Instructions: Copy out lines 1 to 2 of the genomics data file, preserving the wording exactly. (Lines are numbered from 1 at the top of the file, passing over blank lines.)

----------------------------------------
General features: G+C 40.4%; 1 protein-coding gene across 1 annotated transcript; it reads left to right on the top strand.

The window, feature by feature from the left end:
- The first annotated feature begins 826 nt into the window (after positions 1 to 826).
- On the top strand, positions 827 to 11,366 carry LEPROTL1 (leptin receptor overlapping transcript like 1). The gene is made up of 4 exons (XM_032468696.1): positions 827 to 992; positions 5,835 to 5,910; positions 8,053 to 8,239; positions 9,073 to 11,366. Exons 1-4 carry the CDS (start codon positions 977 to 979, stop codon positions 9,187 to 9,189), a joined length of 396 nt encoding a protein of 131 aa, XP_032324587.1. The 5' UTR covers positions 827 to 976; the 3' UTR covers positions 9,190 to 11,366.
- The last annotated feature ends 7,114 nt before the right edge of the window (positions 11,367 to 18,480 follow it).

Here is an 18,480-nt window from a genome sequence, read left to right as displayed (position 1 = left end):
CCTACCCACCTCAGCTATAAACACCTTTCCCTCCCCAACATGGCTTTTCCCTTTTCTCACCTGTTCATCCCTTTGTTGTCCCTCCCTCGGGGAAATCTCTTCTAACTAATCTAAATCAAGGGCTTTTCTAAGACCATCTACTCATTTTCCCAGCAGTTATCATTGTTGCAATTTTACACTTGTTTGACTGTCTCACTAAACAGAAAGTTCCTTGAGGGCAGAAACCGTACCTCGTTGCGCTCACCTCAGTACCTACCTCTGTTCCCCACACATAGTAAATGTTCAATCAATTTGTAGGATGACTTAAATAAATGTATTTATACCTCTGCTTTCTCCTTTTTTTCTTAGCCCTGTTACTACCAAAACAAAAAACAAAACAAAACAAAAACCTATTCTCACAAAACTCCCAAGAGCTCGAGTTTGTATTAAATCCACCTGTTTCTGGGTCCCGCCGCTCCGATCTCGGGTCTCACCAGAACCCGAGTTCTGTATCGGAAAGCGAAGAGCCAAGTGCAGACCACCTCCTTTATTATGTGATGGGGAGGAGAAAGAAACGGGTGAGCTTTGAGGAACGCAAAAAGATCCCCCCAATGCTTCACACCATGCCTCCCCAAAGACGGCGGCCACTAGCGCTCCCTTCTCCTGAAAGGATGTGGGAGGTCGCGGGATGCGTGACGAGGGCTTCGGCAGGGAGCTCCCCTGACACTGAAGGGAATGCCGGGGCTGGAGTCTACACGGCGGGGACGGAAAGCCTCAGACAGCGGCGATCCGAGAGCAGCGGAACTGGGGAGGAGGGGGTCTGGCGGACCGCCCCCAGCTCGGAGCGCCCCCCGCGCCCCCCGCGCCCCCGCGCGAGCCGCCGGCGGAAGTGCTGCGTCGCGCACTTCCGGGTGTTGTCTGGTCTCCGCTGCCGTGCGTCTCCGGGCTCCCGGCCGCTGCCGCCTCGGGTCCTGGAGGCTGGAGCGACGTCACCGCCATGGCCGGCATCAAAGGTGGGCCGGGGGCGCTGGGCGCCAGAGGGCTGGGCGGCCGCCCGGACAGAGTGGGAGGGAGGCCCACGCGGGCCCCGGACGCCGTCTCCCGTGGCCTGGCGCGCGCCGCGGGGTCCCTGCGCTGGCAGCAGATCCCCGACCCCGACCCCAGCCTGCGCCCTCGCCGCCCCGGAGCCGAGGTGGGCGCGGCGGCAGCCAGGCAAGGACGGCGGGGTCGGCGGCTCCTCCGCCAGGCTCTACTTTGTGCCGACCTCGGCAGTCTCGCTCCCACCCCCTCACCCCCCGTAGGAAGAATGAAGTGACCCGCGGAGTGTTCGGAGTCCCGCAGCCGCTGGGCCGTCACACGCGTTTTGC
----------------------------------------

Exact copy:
General features: G+C 40.4%; 1 protein-coding gene across 1 annotated transcript; it reads left to right on the top strand.

The window, feature by feature from the left end: